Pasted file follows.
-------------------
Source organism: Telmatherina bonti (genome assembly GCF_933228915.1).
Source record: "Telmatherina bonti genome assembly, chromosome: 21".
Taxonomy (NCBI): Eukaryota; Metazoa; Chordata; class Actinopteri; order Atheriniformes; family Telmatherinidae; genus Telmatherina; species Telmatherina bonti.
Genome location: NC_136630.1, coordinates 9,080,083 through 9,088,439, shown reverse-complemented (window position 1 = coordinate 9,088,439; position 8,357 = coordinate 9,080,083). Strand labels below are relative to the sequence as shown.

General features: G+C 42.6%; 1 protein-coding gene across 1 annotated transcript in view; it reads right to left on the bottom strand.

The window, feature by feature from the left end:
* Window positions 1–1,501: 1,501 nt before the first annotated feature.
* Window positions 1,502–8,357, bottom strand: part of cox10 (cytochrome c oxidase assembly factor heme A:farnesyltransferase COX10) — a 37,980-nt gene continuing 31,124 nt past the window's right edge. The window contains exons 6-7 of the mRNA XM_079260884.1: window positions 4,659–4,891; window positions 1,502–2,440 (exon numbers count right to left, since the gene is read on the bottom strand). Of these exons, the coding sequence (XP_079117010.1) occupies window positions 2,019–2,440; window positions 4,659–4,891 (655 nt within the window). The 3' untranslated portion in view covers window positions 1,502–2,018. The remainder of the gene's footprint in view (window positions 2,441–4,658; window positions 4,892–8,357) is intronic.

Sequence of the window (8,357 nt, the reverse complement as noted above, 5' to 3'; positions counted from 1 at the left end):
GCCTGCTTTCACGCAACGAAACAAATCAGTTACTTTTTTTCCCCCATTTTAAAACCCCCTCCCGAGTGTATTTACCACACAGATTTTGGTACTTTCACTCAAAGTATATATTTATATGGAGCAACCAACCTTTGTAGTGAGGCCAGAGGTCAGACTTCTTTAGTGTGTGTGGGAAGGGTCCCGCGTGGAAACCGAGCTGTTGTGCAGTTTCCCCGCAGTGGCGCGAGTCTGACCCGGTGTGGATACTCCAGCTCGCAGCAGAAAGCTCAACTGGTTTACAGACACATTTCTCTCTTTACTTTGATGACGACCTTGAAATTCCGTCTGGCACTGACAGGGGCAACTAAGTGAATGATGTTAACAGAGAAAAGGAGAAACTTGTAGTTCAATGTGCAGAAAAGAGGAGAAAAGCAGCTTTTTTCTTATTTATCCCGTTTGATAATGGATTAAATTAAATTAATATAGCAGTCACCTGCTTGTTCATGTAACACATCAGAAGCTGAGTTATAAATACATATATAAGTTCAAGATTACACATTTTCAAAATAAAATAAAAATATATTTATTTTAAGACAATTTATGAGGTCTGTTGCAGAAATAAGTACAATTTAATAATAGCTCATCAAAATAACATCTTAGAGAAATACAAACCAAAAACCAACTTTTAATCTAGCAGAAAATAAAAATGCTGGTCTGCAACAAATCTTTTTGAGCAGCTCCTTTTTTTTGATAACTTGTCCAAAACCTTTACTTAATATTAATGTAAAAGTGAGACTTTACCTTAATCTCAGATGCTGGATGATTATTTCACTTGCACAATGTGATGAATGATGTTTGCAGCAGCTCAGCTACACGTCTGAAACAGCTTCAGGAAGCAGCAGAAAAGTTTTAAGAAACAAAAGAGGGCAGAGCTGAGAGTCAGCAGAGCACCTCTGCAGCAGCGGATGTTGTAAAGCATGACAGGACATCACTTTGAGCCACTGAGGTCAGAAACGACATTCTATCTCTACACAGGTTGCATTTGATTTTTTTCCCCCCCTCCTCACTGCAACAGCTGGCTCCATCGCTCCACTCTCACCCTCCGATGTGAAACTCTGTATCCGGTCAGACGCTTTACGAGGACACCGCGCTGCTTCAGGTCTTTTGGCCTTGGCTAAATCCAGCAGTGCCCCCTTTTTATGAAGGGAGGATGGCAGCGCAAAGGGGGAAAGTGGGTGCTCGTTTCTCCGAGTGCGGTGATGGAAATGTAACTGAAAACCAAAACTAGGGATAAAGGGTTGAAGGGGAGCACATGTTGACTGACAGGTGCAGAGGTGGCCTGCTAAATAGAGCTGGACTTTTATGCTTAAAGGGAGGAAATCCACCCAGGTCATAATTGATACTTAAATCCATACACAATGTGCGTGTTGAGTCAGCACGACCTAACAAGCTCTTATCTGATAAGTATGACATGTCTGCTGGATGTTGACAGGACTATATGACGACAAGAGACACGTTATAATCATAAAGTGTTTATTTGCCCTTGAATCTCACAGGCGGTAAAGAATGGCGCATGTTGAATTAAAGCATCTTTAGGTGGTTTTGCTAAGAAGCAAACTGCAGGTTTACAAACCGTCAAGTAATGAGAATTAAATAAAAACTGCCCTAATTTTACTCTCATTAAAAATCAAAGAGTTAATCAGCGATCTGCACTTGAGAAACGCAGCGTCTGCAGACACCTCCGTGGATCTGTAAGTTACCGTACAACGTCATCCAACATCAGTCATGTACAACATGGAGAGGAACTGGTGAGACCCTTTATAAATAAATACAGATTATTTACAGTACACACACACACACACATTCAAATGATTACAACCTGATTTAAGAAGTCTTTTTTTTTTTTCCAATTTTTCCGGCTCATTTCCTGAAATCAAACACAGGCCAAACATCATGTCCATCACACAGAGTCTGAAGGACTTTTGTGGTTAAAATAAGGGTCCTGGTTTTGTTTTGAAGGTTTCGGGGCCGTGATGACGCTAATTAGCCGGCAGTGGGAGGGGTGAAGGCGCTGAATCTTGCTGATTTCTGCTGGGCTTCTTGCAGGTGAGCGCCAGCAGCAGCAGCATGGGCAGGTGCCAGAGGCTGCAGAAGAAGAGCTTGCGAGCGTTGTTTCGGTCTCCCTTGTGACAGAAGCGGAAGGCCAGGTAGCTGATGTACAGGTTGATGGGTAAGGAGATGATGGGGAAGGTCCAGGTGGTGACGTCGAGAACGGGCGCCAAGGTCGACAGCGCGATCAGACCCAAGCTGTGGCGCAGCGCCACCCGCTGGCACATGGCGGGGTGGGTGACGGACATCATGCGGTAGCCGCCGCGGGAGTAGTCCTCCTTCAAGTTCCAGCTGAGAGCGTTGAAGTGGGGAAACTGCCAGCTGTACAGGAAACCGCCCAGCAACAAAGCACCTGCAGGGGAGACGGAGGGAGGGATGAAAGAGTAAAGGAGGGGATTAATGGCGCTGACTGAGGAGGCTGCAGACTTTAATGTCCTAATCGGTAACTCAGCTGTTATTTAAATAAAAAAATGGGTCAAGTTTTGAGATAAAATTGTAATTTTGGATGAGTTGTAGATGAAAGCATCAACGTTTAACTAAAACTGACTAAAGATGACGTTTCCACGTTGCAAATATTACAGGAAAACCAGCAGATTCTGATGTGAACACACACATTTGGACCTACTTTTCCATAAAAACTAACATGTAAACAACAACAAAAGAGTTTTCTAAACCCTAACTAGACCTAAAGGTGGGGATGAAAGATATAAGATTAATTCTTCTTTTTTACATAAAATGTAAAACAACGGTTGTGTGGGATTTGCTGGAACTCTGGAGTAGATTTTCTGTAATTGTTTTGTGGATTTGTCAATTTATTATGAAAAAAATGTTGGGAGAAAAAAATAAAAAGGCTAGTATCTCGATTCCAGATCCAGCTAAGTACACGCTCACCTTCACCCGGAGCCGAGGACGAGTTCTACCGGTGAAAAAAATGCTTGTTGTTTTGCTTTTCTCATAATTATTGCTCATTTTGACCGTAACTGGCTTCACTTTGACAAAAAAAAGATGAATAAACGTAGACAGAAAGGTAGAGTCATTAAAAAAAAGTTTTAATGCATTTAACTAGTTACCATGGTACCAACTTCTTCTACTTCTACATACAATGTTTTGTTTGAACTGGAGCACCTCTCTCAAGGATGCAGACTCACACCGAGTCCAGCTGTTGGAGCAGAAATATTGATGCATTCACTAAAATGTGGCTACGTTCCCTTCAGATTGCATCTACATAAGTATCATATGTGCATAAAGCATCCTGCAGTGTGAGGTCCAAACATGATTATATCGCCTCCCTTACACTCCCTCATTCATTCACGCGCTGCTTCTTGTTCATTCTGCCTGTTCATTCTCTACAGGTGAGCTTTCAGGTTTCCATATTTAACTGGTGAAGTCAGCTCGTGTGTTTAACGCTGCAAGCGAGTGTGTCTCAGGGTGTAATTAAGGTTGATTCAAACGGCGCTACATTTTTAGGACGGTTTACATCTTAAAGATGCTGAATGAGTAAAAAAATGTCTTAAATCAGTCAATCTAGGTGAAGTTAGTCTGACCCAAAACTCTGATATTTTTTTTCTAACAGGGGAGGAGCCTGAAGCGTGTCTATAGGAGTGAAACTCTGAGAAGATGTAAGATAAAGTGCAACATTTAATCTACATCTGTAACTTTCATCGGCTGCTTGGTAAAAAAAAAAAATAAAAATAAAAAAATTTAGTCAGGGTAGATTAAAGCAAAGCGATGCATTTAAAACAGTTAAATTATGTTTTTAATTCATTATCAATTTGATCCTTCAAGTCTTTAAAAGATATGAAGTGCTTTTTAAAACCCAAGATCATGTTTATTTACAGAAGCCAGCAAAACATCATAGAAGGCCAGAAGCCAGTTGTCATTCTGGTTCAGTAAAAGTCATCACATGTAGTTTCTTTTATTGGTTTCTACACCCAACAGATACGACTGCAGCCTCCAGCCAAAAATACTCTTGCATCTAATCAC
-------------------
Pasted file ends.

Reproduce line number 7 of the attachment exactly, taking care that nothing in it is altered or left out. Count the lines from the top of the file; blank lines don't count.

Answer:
* Window positions 1–1,501: 1,501 nt before the first annotated feature.